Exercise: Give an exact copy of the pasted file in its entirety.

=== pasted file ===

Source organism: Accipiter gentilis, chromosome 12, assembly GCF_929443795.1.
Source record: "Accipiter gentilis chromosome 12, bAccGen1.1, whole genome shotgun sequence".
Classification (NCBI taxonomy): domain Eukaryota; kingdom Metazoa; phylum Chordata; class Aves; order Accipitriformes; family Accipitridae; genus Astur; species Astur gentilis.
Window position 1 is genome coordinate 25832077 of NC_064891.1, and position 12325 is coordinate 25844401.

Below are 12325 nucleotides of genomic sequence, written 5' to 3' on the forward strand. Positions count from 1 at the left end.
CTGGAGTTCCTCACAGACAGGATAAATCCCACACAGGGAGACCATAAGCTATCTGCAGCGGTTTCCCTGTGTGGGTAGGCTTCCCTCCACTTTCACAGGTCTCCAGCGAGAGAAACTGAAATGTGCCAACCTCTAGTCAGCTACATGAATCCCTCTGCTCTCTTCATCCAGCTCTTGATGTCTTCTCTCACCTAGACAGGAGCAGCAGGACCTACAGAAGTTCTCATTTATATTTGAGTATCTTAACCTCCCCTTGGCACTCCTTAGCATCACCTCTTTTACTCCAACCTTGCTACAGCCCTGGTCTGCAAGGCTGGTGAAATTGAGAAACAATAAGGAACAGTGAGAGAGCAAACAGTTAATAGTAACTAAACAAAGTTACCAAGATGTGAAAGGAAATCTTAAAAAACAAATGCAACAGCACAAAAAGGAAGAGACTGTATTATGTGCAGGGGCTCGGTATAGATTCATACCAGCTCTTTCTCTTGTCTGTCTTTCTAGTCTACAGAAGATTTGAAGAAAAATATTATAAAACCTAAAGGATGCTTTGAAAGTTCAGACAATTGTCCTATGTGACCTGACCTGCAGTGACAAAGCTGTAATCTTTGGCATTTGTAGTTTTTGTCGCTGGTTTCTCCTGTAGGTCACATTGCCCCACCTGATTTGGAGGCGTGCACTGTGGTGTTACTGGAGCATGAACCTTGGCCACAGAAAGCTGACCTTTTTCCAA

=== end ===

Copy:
Source organism: Accipiter gentilis, chromosome 12, assembly GCF_929443795.1.
Source record: "Accipiter gentilis chromosome 12, bAccGen1.1, whole genome shotgun sequence".
Classification (NCBI taxonomy): domain Eukaryota; kingdom Metazoa; phylum Chordata; class Aves; order Accipitriformes; family Accipitridae; genus Astur; species Astur gentilis.
Window position 1 is genome coordinate 25832077 of NC_064891.1, and position 12325 is coordinate 25844401.

Below are 12325 nucleotides of genomic sequence, written 5' to 3' on the forward strand. Positions count from 1 at the left end.
CTGGAGTTCCTCACAGACAGGATAAATCCCACACAGGGAGACCATAAGCTATCTGCAGCGGTTTCCCTGTGTGGGTAGGCTTCCCTCCACTTTCACAGGTCTCCAGCGAGAGAAACTGAAATGTGCCAACCTCTAGTCAGCTACATGAATCCCTCTGCTCTCTTCATCCAGCTCTTGATGTCTTCTCTCACCTAGACAGGAGCAGCAGGACCTACAGAAGTTCTCATTTATATTTGAGTATCTTAACCTCCCCTTGGCACTCCTTAGCATCACCTCTTTTACTCCAACCTTGCTACAGCCCTGGTCTGCAAGGCTGGTGAAATTGAGAAACAATAAGGAACAGTGAGAGAGCAAACAGTTAATAGTAACTAAACAAAGTTACCAAGATGTGAAAGGAAATCTTAAAAAACAAATGCAACAGCACAAAAAGGAAGAGACTGTATTATGTGCAGGGGCTCGGTATAGATTCATACCAGCTCTTTCTCTTGTCTGTCTTTCTAGTCTACAGAAGATTTGAAGAAAAATATTATAAAACCTAAAGGATGCTTTGAAAGTTCAGACAATTGTCCTATGTGACCTGACCTGCAGTGACAAAGCTGTAATCTTTGGCATTTGTAGTTTTTGTCGCTGGTTTCTCCTGTAGGTCACATTGCCCCACCTGATTTGGAGGCGTGCACTGTGGTGTTACTGGAGCATGAACCTTGGCCACAGAAAGCTGACCTTTTTCCAA